The total number of Mississippians tested for COVID-19 (PCR tests) as of Sunday, Aug. 16, is 522,738 or about 17.6% of the state’s 2.976 million residents. The positivity rate (positive results to tests, seven-day average) is about 27.4%, according to Johns Hopkins University, indicating Mississippi is not testing nearly enough, and results are probably an undercount of actual infections. The national rate is currently 6.3%, and a rate of 5% or less indicates adequate testing. Mississippi’s positivity rate has been the highest or among the highest in the nation for weeks.

The total number of outbreaks in long-term care facilities is 177 Thursday. About 42.1%, or 922, of the state’s total deaths were people in long-term care facilities. Seven of the 27 deaths reported Thursday were in long-term care facilities.

In Warren County as of 6 p.m. Thursday, Aug. 13, MSDH reported that three long-term facilities were under investigation for active COVID-19 outbreaks:

  • Shady Lawn had seven cases among staff, 32 cases among residents and eight resident deaths.
  • The Bluffs had 10 cases among staff, 32 cases among residents and three resident deaths.
  • Vicksburg Convalescent had 11 cases among staff, four cases among residents and no resident deaths.

A total of 18 deaths in the county were residents of LTC facilities.

For additional information, visit the MSDH website.

COVID-19

Alabama’s coach Nick Saban and Greg Byrne test positive for COVID-19

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Nick Saban (photo courtesy UA Athletics)

University of Alabama head football coach Nick Saban and UA Athletic Director Greg Byrne have tested positive for COVID-19.

“I found out earlier this afternoon that I had tested positive for COVID-19,” Saban said Wednesday in statement from the university. “I immediately left work and isolated at home. At this time, I do not have any symptoms relative to COVID, and I have taken another PCR test to confirm my diagnosis.”

Byrne also released a statement Wednesday.

“Today, I received notice that my COVID-19 test from this morning came back positive,” Byrne said. “Upon hearing the news, I immediately entered self-isolation and will remain at home and follow all guidelines. We’ve been diligent about mask wearing and social distancing from the start and want to continue to encourage you all to take the necessary precautions to help stop the spread of this virus for yourself and those around you.”

No. 2 Alabama is set to play No. 3 Georgia Saturday. Offensive coordinator Steve Sarkisian will fill in as interim head coach during Saban’s absence.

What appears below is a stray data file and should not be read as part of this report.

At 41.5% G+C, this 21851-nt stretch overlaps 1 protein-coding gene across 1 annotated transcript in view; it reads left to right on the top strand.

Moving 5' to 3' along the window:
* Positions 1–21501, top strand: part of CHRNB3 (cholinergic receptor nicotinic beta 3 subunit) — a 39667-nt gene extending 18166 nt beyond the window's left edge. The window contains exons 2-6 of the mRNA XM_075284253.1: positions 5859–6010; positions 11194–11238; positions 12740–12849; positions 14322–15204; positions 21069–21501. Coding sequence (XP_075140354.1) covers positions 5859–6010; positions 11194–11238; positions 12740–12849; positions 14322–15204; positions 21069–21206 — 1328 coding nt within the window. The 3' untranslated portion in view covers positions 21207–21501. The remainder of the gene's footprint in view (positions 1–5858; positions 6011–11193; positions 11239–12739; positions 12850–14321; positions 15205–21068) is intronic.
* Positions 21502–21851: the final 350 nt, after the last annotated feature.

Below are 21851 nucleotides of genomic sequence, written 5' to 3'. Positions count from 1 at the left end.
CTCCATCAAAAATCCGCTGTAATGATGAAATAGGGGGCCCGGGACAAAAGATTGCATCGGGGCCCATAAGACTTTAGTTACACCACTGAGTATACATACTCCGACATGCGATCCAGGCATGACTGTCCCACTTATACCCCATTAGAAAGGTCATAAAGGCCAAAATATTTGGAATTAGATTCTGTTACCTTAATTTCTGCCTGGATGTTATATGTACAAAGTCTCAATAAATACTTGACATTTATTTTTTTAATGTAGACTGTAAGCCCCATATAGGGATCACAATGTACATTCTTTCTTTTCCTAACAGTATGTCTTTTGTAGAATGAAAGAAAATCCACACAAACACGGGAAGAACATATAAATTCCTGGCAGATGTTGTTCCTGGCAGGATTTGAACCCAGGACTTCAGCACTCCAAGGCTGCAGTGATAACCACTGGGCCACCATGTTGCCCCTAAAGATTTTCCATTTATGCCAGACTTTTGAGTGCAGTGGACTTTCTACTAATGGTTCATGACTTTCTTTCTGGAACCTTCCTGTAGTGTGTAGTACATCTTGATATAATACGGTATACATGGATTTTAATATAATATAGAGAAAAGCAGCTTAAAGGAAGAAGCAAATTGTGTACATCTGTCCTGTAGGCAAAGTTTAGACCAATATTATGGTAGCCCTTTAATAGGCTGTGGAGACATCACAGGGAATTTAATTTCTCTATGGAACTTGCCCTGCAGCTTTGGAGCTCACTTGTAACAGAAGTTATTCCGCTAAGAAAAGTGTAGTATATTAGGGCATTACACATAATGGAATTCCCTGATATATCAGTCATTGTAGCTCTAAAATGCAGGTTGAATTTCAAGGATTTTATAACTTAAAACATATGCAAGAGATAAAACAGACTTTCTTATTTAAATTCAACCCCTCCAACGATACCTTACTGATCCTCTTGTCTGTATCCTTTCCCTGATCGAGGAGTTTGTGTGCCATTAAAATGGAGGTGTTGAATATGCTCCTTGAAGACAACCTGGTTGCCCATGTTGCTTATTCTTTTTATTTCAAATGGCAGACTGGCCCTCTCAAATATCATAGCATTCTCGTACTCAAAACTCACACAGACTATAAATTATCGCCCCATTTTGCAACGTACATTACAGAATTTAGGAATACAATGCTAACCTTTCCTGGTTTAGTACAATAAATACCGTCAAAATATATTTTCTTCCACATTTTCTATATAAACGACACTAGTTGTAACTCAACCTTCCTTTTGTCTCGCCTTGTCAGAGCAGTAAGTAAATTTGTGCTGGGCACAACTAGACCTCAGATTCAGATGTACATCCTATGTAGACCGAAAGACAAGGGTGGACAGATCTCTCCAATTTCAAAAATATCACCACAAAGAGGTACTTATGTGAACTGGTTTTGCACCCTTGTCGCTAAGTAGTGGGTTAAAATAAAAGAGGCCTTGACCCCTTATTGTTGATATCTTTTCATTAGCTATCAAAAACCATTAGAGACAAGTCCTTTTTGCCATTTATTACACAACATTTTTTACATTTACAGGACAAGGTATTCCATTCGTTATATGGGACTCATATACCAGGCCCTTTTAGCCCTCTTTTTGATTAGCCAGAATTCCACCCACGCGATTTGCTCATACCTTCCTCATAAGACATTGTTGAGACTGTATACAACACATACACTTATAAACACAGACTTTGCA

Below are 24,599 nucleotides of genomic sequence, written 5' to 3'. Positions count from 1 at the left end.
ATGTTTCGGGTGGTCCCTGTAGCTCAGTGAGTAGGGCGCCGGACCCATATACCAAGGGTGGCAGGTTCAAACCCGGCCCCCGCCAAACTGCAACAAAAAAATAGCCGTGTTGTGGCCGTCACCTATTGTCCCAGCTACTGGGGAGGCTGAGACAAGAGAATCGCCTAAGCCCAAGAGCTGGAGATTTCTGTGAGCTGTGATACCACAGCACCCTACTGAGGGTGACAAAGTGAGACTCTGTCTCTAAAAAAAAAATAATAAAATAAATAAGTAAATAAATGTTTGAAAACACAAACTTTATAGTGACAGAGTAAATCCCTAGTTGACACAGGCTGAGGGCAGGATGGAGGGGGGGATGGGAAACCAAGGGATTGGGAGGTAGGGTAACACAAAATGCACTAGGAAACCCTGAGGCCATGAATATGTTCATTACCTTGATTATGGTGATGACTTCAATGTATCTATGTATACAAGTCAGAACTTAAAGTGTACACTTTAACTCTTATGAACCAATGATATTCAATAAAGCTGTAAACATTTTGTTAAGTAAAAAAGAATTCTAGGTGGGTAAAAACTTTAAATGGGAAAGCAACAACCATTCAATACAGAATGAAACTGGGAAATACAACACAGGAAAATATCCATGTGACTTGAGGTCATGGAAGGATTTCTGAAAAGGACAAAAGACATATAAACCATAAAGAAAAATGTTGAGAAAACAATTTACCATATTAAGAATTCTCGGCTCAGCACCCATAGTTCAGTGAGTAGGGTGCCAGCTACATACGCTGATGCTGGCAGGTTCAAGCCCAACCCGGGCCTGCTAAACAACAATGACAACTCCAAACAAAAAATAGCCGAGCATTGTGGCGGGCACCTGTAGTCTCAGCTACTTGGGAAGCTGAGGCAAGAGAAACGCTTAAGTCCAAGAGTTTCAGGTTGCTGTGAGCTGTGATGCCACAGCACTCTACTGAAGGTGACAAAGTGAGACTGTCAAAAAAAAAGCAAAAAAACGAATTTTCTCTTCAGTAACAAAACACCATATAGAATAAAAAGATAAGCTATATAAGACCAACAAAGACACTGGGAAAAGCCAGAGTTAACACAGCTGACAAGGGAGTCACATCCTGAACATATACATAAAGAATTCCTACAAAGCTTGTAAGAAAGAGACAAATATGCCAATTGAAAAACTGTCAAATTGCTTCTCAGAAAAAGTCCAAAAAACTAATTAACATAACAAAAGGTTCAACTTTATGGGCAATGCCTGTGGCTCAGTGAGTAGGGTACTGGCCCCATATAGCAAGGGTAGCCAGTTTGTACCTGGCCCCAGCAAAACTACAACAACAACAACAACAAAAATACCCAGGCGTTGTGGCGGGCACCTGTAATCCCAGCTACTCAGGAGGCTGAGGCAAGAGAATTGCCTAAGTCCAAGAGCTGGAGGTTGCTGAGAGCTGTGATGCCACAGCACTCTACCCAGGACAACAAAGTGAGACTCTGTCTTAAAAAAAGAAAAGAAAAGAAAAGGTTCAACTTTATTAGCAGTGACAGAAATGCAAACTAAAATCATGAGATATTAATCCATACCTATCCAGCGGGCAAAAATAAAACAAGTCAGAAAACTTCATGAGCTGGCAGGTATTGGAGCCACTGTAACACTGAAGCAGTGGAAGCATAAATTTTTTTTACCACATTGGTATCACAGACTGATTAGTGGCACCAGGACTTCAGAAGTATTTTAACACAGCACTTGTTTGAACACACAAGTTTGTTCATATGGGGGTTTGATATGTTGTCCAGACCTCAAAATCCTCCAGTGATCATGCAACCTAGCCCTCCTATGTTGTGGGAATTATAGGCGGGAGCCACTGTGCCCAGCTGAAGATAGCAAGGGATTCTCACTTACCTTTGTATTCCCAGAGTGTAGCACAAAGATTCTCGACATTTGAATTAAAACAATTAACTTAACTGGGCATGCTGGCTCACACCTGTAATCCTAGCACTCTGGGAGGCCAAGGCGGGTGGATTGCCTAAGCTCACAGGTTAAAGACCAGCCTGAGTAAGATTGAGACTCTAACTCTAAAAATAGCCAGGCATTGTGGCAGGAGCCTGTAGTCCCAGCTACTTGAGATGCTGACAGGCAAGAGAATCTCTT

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COVID-19

Vicksburg police arrest a knife-wielding suspect for meth possession

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Joshua Lisk (photo courtesy VPD)

A knife-wielding South Carolina man was arrested Wednesday in Vicksburg.

Police officers responded to a report of a man waving a large knife in the 3300 block of Clay Street. They found that Joshua Lisk, of Westminster, South Carolina, was in possession of methamphetamine.

Lisk appeared in Vicksburg Municipal Court Wednesday on charges of meth possession. Judge Penny Lawson set his bond at $50,000 and bound him over to the Warren County grand jury.

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COVID-19

Ole Miss football team dealing with COVID-19 issues

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Ole Miss Rebels (photo courtesy Old Miss)

Ole Miss football is having problems with COVID-19.

After multiple sources reported the news, head coach Lane Kiffin confirmed it.

“For the first time, we are having an issue with that,” Kiffin said at a press conference. “I’m not going to get into the numbers. It’s very difficult moving people around, and we’re already beat up to from high play count Saturday versus great team.”

The Rebels are scheduled to take on the University of Arkansas Saturday at 2:30 p.m. in Fayetteville, Arkansas. If the game needs to be postponed, it will have to be done by Friday.

Most of the Rebels key players, including quarterback Matt Corral and wide receiver Elijah Moore, were at practice Wednesday, a positive sign for Ole Miss. The Rebels are 1-2 and is are expected to win Saturday’s game if COVID-19 doesn’t force multiple players to sit it out.

An announcement on whether Ole Miss will play this week can be expected no later than tomorrow.